cartService = inject(CartService);
  cart = this.cartService.cart;
  promoCode = this.cartService.promoCode;

  trackByFunc(index: number, item: CartItem) {
    return item.id;
  }
}
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In V16, the imports array includes NgIf and NgFor, and the inline template has a ng-container with ngIf and ngElse directives. The ngElse is followed with an emptyCart NgTemplate:

<ng-template #emptyCart>
      <p>Your cart is empty, please buy something.</p>
</ng-template>
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<app-cart-item *ngFor="let item of cart(); trackBy: trackByFunc" [item]="item" />
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ngFor directive iterates the cart signal to pass cart item to the input of CartItemComponent. Moreover, trackBy invokes trackByFunc function to track the list items by product id.

Angular V17 (New control flow version)

// cart.component.ts

@Component({
  selector: 'app-cart',
  standalone: true,
  imports: [CartItemComponent, CartTotalComponent, FormsModule],
  template: `
    @if (cart().length > 0) {
      <div class="cart">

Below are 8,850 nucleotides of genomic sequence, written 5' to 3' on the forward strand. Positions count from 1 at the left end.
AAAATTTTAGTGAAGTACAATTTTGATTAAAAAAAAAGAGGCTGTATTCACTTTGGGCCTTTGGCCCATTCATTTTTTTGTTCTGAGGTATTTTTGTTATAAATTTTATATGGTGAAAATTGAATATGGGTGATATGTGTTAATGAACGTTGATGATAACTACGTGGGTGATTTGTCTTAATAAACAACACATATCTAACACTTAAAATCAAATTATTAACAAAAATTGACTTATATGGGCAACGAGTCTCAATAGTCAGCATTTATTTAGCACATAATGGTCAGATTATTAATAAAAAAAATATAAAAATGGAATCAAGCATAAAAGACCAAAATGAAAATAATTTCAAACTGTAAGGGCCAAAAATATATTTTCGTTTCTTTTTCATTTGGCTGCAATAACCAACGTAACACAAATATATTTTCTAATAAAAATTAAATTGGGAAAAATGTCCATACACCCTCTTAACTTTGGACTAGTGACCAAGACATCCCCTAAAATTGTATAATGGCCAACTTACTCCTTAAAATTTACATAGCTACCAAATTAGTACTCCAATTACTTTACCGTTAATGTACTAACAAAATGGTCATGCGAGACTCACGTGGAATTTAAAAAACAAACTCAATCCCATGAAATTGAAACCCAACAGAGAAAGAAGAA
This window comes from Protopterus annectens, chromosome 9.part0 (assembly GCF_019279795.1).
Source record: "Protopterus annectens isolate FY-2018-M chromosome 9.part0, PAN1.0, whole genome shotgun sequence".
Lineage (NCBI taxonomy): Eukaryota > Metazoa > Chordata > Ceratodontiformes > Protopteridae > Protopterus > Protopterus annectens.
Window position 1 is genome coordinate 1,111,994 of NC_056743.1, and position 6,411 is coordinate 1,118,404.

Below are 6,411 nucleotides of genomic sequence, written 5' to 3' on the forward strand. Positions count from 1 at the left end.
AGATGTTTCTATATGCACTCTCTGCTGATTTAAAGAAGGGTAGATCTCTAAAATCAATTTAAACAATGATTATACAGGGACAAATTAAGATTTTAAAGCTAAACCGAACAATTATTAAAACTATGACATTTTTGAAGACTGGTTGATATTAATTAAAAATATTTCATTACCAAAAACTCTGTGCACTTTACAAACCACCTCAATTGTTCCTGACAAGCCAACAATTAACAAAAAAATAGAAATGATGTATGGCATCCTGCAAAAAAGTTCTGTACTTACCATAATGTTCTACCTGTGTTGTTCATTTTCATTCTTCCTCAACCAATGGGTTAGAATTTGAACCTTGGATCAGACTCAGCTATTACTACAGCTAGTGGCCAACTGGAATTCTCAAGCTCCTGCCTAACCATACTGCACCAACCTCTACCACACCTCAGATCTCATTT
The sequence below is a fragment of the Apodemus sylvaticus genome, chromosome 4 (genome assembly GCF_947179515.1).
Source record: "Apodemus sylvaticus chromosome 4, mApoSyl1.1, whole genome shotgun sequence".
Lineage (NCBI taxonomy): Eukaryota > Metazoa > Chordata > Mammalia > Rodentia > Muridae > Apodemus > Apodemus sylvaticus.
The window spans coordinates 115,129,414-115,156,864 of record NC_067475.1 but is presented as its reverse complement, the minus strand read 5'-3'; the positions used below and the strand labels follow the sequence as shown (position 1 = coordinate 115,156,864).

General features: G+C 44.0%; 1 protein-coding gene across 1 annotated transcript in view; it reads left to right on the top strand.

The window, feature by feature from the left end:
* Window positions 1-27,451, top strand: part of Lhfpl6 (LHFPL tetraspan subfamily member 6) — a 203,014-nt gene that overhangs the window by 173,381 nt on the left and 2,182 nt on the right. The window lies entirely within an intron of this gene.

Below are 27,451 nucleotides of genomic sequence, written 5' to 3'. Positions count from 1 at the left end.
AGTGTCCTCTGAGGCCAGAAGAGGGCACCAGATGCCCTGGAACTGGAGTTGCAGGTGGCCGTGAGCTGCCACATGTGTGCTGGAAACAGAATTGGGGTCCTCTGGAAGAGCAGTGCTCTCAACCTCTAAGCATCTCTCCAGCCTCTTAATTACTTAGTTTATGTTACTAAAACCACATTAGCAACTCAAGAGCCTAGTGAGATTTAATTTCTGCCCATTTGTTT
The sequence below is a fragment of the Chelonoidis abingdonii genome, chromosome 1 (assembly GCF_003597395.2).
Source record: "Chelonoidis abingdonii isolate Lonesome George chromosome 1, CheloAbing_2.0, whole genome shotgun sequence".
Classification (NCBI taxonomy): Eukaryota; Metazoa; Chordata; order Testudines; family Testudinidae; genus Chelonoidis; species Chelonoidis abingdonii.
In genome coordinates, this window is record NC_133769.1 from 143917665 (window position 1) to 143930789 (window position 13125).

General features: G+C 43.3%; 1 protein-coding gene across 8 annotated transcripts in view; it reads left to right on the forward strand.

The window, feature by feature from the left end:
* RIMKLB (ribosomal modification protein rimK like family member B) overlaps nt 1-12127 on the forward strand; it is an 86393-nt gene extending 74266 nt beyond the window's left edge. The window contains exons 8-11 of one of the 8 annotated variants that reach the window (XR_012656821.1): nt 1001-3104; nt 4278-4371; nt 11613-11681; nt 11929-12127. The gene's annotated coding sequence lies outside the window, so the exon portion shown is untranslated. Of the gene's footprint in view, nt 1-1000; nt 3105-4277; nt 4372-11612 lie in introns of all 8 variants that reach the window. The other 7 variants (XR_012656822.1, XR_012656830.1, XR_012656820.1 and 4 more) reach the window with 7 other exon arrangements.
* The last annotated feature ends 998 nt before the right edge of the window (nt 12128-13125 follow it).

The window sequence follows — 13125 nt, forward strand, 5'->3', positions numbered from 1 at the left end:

... omit HTML codes for brevity ...

        @for (item of cart(); track item.id) {
          <app-cart-item [item]="item" />
        }

         ... omit HTML codes for brevity ...
      </div>
    } @else {
      <p>Your cart is empty, please buy something.</p>
    }
  `,
})
export class CartComponent {
  cartService = inject(CartService);
  cart = this.cartService.cart;
  promoCode = this.cartService.promoCode;
}
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In V17, there are four changes in this component. First, the imports array does not include NgIf and NgFor. Second, I got rid of ng-container and added @if block to display the cart item HTML code. Third, there is no NgTemplate and the @else block displays the paragraph element with the text "Your cart is empty, please buy something.". Last, @for block iterates the cart signal to render CartItemComponent and the mandatory @track block tracks list items by product id.

Before and after of CartTotalComponent

Angular V16 (Structural Directives version)